The amount of money you can apply for depends on several factors, including whether you are still claimed as a dependent on your parents' taxes or not, whether your parents tried to get a Parent PLUS loan, whether you are an undergraduate or graduate student, and what year of school you're in. Based on these factors and financial need, the amount of your Direct Loan can range from $5,500 (undergraduate freshman) to $20,500 (graduate or professional student per year, in a combination of subsidized and subsidized loans.

Federal Direct Loan Interest Rates

Interest rates on federal student loans are generally lower than what you'll get with private loans, which is why you should always take out as much as you can in federal loans before applying for private loans. The borrowing fees and terms on federal loans are usually better, too. For Undergraduate subsidized loans first paid out on or after July 1, 2008, the interest rate is fixed at 6.0%. For Graduate subsidized loans paid out on or after July 1, 2008, and for both Undergraduate and Graduate unsubsidized loans first paid out on or after July 1, 2006, the interest rate is fixed at 6.8%. For all PLUS loans first paid out on or after July 1, 2006, the interest rate is fixed at 7.9%.

How to Apply for a Federal Direct Loan

You apply for a Federal Direct Loan by submitting a FAFSA, the Free Application for Federal Student Aid. The FAFSA is your gateway not only to federal student loans, but also to financial aid from your state and local government, as well as your school.

The FAFSA can be filled out online, which makes the application process faster. For the 2008–2009 school year (July 1, 2008–June 30, 2009), the FAFSA submission deadline is June 30, 2009. For the 2009–2010 school year (July 1, 2009–June 30, 2010), you can submit your FAFSA as early as January 2, 2009. See our FAFSA article for more details on this essential federal financial aid application.

The Master Promissory Note

A promissory note is a written document in which a borrower promises unconditionally to repay a loan to the lender. Promissory notes often accompany loans and contain the loan's terms and conditions.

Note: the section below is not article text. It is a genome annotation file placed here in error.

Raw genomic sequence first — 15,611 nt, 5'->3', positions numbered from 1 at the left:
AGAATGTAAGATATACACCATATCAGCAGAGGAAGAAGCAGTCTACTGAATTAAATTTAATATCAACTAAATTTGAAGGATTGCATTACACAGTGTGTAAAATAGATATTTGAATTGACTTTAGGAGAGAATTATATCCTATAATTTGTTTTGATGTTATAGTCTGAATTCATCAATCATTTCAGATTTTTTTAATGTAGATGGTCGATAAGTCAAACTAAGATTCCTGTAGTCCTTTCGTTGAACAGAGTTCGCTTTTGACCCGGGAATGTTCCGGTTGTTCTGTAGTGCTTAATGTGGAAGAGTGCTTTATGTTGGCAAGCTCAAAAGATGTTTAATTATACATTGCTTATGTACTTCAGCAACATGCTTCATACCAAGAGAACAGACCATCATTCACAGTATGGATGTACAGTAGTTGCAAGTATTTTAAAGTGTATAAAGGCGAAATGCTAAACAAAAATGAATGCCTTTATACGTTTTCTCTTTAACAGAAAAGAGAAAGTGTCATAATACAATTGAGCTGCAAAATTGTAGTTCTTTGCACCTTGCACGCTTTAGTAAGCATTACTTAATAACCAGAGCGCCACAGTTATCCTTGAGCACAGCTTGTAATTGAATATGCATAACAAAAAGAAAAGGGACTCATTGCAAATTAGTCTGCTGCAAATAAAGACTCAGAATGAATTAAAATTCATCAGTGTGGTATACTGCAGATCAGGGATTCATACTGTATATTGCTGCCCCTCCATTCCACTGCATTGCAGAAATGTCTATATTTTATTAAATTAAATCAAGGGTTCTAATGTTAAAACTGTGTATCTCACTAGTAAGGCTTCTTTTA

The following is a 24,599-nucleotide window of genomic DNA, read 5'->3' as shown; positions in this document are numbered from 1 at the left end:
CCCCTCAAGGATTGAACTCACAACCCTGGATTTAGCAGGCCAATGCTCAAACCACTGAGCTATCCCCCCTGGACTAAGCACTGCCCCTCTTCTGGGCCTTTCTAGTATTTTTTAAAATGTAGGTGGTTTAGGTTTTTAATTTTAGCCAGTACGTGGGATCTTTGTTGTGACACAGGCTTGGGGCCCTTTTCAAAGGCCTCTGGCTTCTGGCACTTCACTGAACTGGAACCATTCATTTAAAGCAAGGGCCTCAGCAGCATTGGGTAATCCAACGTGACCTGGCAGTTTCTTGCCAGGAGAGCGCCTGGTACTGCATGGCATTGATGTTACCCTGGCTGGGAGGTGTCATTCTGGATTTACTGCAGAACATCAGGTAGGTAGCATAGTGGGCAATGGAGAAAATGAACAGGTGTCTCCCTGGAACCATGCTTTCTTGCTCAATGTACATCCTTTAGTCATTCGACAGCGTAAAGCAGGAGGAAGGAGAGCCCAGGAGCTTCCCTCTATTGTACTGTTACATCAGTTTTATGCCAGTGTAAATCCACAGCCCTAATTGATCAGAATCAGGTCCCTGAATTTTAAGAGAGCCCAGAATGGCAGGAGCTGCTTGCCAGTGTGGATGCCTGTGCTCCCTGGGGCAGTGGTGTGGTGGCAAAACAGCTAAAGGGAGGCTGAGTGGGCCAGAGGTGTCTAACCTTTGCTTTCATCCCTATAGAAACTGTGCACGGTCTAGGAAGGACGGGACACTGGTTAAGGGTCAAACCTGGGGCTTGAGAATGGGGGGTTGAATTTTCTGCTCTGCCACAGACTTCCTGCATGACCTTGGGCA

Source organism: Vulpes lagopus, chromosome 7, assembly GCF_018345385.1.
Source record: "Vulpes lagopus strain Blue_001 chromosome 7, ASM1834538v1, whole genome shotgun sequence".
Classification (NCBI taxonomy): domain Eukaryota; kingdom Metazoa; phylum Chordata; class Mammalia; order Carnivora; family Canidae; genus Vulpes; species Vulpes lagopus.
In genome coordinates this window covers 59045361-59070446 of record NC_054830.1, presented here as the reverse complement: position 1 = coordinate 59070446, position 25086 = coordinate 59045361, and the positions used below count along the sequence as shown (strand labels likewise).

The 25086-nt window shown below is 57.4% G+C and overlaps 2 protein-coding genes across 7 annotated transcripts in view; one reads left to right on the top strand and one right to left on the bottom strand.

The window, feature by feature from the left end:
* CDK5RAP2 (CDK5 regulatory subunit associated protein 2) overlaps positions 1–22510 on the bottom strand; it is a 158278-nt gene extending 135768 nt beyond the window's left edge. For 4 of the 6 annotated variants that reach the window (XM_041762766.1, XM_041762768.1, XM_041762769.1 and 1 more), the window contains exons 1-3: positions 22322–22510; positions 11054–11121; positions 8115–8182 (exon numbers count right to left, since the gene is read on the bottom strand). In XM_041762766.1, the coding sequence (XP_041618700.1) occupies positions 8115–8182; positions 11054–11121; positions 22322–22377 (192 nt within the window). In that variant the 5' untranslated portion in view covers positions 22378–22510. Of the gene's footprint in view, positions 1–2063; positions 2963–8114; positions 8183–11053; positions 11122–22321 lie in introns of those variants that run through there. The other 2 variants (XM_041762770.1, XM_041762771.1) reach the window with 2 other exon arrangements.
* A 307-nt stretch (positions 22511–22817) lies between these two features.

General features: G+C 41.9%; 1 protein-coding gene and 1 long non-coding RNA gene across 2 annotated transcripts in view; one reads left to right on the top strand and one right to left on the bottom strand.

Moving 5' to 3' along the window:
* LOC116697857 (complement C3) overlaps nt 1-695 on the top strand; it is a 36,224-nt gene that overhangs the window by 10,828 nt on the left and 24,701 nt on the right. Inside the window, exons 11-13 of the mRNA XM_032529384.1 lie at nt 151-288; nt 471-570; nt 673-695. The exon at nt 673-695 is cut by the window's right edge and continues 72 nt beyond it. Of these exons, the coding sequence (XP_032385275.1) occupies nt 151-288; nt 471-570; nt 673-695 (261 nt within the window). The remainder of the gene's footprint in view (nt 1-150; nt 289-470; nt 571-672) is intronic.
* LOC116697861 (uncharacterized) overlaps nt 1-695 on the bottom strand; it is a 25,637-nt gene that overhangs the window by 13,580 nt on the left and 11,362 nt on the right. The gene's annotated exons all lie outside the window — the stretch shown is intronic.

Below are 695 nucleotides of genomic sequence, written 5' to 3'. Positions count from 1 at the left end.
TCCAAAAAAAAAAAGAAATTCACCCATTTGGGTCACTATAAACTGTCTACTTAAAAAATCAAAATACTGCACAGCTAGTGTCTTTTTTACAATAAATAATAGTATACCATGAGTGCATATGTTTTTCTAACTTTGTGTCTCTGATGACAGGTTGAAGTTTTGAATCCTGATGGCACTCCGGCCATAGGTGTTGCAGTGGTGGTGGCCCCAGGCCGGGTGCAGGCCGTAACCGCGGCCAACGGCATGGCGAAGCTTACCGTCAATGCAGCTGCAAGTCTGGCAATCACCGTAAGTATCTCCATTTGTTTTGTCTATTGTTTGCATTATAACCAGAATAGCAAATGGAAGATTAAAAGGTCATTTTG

To be eligible for a Federal Direct Loan, you must complete a Master Promissory Note along with your FAFSA. Fortunately, this can also be accomplished online. One Master Promissory Note will cover one or more loans for one or more academic years (up to 10 years). There are two types of Master Promissory Notes in the Direct Loan Program: one for student loans and one for parent PLUS loans.

If you're a student and you attend only one school, one Master Promissory Note will probably cover all your direct subsidized loans and direct unsubsidized loans over more than one academic year. If you are a parent whose child attends one school, you will probably only sign one Master Promissory Note for all your Direct PLUS Loans for that child over multiple academic years.

In some circumstances, such as attending more than one school, you may need to sign more than one Master Promissory Note.

Don't Skip the Federal Direct Loan Opportunity!

Don't assume you won't qualify for a federal loan. It turns out that nearly half the number of college students who would have qualified for federal loans didn't even apply, losing out on thousands of dollars in financial aid.

Most, if not all, of CourseAdvisor's partner schools have financial aid offices or advisors who can offer assistance with obtaining federal student aid. When you talk with the representative from the school you're interested in, ask for details on Federal Direct Loans and other federal financial aid programs.


Sources:
1) "Direct Lending Could Overtake Bank-Based Loans," Paul Basken, Chronicle of Higher Education, 11/7/2008
2) Student Aid on the Web
3) FAFSA